Republicans Get Emotive 

The Far Right Tries to Dig Into Grassroots

By Theresa Reed

If Matt Lewis has his way, Oregon will witness the return of the "compassionate conservative" and a rise in successful Republican political campaigns and candidates. This self-identified "wacky, ultra conservative" cheerleader for the Far Right has been proclaimed a "rising star of politics" by Campaigns and Elections Magazine and is Director of Grassroots for the Leadership Institute in Arlington, Virginia. On June 27 and 28 he was certainly the star of the show when the Institute held its Grassroots Activism School at the Portland Airport Shilo Inn.

Approximately 50 people attended last weekend's workshop. Ranging in age from teenagers to elderly, they were primarily white and male. Although the workshop was a veritable Reagan-era lovefest, the information provided by Lewis and other instructors contained a good deal of non-partisan common sense. Topics covered included voter identification and contact methods, opposition research, and use of volunteers.

While entreating attendees to avoid the "sleazy habits of the left," Lewis and other speakers repeatedly drew upon examples from liberal campaigns to illustrate the importance of reaching voters on an emotional level. It is something, explained Lewis, that conservatives have failed to do recently. Lewis pointed out that the conservatives' strength has relied on the use of logic to promote and defend their views--but that such an approach has not resonated with voters as well as the allegedly more emotional methods used by liberals.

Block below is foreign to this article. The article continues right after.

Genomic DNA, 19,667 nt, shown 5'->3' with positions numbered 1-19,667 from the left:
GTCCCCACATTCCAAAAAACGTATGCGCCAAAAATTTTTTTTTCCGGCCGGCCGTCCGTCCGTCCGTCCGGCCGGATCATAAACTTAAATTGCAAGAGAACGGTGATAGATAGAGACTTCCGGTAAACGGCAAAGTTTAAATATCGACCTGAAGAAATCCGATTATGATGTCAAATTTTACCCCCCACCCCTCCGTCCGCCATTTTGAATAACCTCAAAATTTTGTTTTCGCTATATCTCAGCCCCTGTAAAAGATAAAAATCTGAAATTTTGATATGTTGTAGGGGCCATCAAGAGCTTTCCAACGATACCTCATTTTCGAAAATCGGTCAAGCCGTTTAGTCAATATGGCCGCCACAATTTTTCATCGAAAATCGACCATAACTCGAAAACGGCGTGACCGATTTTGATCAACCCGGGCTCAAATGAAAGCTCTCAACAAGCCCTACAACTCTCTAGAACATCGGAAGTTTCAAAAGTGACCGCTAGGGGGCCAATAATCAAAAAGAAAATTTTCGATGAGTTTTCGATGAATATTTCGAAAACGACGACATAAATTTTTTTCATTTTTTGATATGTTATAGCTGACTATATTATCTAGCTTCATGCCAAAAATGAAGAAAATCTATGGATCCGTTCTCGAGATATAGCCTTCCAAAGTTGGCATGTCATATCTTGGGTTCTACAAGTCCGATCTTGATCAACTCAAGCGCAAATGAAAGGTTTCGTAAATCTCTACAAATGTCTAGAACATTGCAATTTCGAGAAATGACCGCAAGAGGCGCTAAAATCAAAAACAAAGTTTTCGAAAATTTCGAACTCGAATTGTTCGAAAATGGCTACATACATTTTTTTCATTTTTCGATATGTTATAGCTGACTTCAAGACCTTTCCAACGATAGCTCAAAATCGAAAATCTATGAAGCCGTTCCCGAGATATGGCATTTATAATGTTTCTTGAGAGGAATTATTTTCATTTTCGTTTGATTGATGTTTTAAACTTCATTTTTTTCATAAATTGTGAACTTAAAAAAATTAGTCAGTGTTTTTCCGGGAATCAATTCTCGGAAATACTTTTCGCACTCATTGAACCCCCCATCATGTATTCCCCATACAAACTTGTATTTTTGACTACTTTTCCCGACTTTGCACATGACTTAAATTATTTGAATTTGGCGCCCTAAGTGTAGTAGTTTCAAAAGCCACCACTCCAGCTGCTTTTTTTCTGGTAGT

The question whether to go emotional or stay cerebral seems to be a central conflict for conservative leaders hoping to woo voters in Oregon. Like the Pacific Greens who benefited from an exodus of Democrats looking for a more extreme political party, during the 2000 elections the ultra-conservative Constitution Party received an infusion of voters and candidates looking for someone to represent their views on moral and emotional issues. The Constitution Party unwaveringly opposes gay rights, abortion, and welfare. Several members of the Constitution Party, including state chairperson Bob Ekstrom, attended last weekend's seminar.

But that "emotional" approach may not be what other conservative voters are looking for, according to several attendees at the workshops. Even while browsing through pamphlets about the religious rights of students and the 2002 Christian Coalition Voter Guide, some Republicans who attended the Activism School privately complained that their party no longer stood for limited government and lower taxes, but was focusing too much on social issues. Indeed, the words "pro-life" and "anti-abortion" were heard far more often from instructors during the weekend than were the words "fiscally conservative" or "smaller government."

For more information about the Leadership Institute and their hope to ignite a conservative grassroots campaign, check out: leadershipinstitute.org.

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